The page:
China veteran Bill Dodson discusses with a Louis Vuitton expat how she has to organize civility boot-camps for staff in China, while in Vietnam, Thailand, Korea and Japan that seems to be part of the culture. From his weblog:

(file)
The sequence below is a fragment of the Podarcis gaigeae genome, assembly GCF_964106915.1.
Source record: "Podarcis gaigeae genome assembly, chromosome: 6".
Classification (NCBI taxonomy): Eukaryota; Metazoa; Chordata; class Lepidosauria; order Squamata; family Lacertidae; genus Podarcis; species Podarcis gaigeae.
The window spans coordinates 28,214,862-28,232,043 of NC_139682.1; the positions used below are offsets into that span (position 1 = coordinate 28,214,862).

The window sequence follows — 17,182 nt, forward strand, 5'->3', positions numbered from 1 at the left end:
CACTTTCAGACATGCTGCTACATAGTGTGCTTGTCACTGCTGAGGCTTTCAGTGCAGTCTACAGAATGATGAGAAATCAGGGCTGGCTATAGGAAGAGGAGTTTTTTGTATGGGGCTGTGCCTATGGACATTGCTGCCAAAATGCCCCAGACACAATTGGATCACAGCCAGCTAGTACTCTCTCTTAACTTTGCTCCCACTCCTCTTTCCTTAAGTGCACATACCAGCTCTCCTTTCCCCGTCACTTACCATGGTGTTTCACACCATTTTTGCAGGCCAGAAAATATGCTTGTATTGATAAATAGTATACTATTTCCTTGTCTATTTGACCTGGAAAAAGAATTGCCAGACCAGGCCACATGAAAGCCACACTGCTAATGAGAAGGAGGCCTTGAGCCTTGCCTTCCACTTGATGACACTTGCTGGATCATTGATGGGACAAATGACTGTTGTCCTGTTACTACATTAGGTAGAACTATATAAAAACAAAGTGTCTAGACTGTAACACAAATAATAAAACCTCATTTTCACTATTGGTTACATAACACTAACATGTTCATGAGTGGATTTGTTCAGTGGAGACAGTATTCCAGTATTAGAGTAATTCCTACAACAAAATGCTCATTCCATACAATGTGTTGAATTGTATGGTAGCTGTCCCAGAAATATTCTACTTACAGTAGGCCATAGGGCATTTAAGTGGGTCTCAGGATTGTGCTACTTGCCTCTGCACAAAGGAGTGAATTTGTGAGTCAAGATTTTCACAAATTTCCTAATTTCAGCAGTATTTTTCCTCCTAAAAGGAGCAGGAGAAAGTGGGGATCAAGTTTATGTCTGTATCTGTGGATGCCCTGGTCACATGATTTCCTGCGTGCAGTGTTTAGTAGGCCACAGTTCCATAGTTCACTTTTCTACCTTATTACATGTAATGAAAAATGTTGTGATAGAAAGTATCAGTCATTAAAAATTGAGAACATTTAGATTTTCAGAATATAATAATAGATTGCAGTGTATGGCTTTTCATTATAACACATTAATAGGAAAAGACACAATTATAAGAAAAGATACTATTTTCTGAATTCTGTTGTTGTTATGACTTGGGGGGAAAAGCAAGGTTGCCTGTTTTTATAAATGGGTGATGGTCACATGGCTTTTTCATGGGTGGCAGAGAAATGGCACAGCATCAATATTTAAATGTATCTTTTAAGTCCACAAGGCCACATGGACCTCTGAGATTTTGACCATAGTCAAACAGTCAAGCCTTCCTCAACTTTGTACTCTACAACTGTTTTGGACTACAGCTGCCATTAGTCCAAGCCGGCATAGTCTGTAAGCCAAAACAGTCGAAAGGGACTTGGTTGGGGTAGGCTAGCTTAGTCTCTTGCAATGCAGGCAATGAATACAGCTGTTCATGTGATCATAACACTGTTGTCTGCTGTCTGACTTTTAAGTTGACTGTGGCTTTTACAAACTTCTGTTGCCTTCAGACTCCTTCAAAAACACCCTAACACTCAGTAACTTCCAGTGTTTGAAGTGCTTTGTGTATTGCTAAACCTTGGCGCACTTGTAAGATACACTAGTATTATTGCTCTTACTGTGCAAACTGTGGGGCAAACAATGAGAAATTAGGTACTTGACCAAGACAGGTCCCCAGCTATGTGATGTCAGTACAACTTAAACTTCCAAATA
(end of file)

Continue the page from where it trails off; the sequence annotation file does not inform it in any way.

She told me how LV shop attendants in China have to go to a 3-week long boot camp to learn everyhting from putting on make-up through how to serve a cup of water on a tray. She gave me the example of a worker at one of the stores who spilled the water she was meant to serve to a customer at one of the shops.–The staff member put the tray on the ground before sopping the water from the floor. LV has 40 stores around China, and is planning at least another ten by year’s end.–We talked about why China’s sense of civility towards customers wa different from that of say, South Korea or Japan or Thailand or Vietnam. I attributed Vietnamese service levels in restaurants to the French influence during the country’s colonial period.–Thailand, she said, has a higher level of service than China because of royalty, in which people from a young age are inculcated to be super-courteous to those of higher stations in the country. She believed China would have once been that way, and thought the Cultureal Revoultion had been the main culprit in breaking down a social sense of consideration towards others.
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